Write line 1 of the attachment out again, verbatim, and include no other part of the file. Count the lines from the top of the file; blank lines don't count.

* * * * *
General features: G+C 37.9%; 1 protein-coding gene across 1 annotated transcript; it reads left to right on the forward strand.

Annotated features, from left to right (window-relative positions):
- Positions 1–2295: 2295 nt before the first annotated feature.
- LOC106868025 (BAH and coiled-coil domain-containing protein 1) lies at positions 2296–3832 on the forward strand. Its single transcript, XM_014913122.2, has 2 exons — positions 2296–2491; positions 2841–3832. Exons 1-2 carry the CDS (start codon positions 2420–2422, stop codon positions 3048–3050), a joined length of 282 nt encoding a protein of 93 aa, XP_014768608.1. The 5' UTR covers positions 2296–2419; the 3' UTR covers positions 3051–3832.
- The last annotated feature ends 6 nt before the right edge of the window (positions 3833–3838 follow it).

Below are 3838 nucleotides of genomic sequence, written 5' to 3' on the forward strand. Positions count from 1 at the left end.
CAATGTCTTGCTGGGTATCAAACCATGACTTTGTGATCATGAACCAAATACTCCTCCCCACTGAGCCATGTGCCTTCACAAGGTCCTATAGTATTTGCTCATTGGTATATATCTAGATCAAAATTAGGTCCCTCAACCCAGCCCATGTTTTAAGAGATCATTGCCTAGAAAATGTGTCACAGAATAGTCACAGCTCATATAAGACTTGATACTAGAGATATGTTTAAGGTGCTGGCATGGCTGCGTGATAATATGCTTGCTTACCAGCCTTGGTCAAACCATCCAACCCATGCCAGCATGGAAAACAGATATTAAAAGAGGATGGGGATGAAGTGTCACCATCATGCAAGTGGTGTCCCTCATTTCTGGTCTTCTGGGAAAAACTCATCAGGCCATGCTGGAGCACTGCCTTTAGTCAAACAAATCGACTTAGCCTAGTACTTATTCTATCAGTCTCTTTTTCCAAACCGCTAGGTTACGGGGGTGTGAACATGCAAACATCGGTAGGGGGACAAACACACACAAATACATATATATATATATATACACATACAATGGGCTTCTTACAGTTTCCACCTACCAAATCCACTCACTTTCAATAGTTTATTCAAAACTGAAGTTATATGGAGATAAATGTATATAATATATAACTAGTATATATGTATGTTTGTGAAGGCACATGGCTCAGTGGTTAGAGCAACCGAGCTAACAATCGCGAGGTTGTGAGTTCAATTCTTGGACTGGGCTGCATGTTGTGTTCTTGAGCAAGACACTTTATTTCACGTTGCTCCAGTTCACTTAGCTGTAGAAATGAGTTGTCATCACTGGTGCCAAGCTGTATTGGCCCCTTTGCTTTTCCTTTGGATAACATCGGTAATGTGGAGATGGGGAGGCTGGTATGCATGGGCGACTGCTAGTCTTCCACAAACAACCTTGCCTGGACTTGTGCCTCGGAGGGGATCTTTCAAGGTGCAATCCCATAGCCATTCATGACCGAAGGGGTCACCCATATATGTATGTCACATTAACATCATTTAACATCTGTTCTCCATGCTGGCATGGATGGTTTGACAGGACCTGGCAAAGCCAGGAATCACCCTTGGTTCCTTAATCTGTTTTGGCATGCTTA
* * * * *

General features: G+C 37.9%; 1 protein-coding gene across 1 annotated transcript; it reads left to right on the forward strand.